That’s my favorite description of Limoncello, the refreshing and iconic drink of the Italian Coast. Hubby and I fell in love with the lemon liquor during our honeymoon in Italy. After each dinner (and occasionally even lunch) our cameriere (waiter) would deliver the delightful chilled shot glass of brilliant yellow liquid. Whether sipped or shot, a glass of this elixir leaves you with a slight afterglow, as if you have been kissed by the sun.
Since we couldn’t stay in Italy forever (oh, how I wish we could have) we had to hunt down our new favorite after-dinner digestivo stateside. Ten years ago, that wasn’t so easy. Luckily, a co-worker’s Italian Mamagraced us with her family recipe. Making limoncello became Hubby’s passion, nearly an obsession, as he tried to duplicate the taste he so fondly remembered from our lazy days in Italian cafes.
Don’t worry, we shared. Limoncello became a holiday tradition. Friends and relatives threatened to withhold our gifts if we didn’t give them another years supply under the tree. Yeah, it was that good.
When we bought our home years ago, one of the first garden purchases we made was our own little lemon tree. Kept in a huge pot by the pool, our little tree produces a healthy crop each year. As soon as they are ripe and ready, it’s time to make the cello. Hubby zests and I save all the juice and freeze it for later use. A few years later, we added another tree (which finally produced fruit for the first time this year!)
I’m going to share our TOP SECRET recipe with you. This recipe makes quite a big batch — enough to last you a year (unless you have a wicked drinking problem) and to share. Make it. Put it in a cute bottle. Heck, you could put it in a plastic water bottle. Your friends will LOVE you…
1 kilo lemons – 2.2 lbs (about 10)
1 liter grain alcohol*
1.25 liters water
700 grams (3 1/2 cups) sugar
- Using a zester or a fine grater, remove only the colored part of the lemon rind. Avoid the white pith just below — it is bitter and will change the flavor. (This part is messy, but your whole house will smell like a citrus grove.)
- Pour the grain alcohol into a large glass jug or jar (must have a lid to seal). Add the zested rind. Let it sit for four days to two weeks at room temperature. (Yes, it must be glass. Large mason jars or recycled gallon sized wine bottles work well. The citric acids will corrode plastic.)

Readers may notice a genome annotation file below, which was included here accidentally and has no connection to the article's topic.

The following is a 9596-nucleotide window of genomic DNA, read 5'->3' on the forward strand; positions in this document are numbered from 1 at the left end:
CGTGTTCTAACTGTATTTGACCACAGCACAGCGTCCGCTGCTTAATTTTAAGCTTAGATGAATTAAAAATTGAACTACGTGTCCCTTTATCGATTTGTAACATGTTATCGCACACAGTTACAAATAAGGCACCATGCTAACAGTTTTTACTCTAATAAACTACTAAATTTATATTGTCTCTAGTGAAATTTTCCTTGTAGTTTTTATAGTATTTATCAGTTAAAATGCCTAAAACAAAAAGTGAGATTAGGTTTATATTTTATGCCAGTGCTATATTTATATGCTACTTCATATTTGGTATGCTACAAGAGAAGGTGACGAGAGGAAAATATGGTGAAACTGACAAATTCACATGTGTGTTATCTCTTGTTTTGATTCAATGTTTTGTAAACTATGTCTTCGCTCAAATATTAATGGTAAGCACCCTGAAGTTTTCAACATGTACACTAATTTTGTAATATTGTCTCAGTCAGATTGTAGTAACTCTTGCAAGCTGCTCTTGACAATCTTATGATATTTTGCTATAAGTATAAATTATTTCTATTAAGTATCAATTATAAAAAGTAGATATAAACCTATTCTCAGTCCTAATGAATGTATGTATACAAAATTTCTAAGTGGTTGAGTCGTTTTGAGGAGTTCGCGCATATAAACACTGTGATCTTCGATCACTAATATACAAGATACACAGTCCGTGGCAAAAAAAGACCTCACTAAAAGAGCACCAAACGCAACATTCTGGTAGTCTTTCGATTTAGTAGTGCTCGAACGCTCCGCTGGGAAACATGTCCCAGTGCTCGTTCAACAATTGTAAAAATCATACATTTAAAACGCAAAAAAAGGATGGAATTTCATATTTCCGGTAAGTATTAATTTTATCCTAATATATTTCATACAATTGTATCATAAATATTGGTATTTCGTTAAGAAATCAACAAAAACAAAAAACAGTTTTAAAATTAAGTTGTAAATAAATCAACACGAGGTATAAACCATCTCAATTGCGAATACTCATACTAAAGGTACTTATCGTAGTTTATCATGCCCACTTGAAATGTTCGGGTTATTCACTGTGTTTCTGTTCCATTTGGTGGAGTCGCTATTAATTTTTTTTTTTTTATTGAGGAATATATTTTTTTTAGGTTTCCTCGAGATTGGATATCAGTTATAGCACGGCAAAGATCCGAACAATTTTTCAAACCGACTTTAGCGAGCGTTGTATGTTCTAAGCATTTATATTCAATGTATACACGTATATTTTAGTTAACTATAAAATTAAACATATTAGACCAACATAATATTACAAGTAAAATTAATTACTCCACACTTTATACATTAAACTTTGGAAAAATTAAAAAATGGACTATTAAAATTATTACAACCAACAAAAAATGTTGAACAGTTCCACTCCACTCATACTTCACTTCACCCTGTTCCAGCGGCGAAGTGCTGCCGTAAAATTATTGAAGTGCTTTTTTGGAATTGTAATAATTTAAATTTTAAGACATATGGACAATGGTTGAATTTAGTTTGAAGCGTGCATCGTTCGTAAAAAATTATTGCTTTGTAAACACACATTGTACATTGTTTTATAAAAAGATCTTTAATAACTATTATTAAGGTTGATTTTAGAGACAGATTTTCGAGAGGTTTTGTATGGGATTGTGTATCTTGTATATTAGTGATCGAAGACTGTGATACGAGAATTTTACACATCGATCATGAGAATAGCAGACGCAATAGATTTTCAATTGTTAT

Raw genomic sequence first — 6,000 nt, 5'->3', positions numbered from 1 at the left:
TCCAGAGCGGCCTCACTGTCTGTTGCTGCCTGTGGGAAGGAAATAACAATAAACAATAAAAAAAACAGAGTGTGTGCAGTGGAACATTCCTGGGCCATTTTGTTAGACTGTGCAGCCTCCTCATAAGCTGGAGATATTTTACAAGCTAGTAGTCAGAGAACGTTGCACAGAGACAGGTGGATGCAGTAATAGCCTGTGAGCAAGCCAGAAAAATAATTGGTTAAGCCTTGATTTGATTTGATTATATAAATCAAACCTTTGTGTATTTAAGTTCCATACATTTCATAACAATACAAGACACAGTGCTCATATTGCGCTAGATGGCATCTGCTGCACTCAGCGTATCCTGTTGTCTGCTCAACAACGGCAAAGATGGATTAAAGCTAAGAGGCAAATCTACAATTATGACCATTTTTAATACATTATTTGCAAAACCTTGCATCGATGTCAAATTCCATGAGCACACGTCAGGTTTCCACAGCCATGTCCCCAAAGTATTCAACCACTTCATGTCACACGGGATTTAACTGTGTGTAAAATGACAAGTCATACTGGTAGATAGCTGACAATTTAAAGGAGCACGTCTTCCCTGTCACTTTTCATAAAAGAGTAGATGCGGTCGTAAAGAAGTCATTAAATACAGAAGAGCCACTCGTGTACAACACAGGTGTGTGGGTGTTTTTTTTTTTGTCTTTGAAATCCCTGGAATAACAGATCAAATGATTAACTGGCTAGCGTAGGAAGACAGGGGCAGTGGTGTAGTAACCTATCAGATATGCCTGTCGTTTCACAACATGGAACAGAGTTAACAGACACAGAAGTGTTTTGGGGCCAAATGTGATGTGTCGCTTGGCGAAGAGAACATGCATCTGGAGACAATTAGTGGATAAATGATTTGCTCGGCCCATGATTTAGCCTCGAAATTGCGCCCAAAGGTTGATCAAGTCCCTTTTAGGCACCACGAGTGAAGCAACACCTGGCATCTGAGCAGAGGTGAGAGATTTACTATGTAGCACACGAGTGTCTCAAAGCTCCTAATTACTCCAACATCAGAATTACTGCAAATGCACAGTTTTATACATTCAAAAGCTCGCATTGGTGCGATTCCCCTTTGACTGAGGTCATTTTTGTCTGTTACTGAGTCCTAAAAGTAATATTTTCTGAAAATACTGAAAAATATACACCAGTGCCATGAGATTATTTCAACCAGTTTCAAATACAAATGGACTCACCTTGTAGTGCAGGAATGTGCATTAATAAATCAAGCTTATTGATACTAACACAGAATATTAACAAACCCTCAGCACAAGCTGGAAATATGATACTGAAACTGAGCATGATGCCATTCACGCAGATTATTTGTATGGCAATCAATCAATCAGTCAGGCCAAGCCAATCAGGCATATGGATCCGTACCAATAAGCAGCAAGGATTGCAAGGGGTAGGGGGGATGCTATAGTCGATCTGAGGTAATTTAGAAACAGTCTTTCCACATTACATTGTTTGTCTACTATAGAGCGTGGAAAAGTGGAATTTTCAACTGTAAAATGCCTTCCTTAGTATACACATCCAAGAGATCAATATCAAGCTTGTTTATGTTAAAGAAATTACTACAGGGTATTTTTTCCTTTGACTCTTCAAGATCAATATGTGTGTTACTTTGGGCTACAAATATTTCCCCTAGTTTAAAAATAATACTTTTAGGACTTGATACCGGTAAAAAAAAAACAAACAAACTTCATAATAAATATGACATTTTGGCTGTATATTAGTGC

Step 2 (four days to two weeks later)
- In a large pot, bring the water and sugar to a boil. Stir until sugar is completely dissolved. Cool.
- Layer some cheesecloth over a mesh strainer and set over a large bowl. Pour the grain/rind carefully into the strainer, filtering out all of the rind. Pour the (now vibrant yellow) alcohol back into the glass jar.
- Add in cooled sugar water.
- Store in glass or distribute into smaller, decorative bottles. Keep servings in the freezer —it is best ice cold.
*Many recipes call for vodka, but we prefer grain. Higher alcohol content = no chance of it freezing when you store it in the freezer. But if you can ‘t find grain (I’m told some states won’t sell it?) you can use vodka.
*We don’t waste the lemons after they’ve been zested. We freeze the juice in ice cube trays and save it for cooking and lemonade.
*Don’t worry about letting it sit. The longer you wait to drink it, the better it tastes. But make sure to drink it ice cold.
As I stated before, this makes a fabulous gift. You can find decorative bottle many places such as Ross, World Market, Pier 1, TJ Maxx, etc. You can also recycle glass beverage bottles for a simple and inexpensive presentation—the Sweetleaf Tea bottles are the perfect size and the caps even state “Homemade Goodness”
I’ve made many lables over the years, but this is a scan of my original Limoncello tag I’ve used for over ten years. Maybe it’s time to update, but I’ll always love it.
Now, make go some Limoncello. Take two shots and email me in the morning.
If you do any more I don’t want to hear from you (and don’t blame your hangover on me).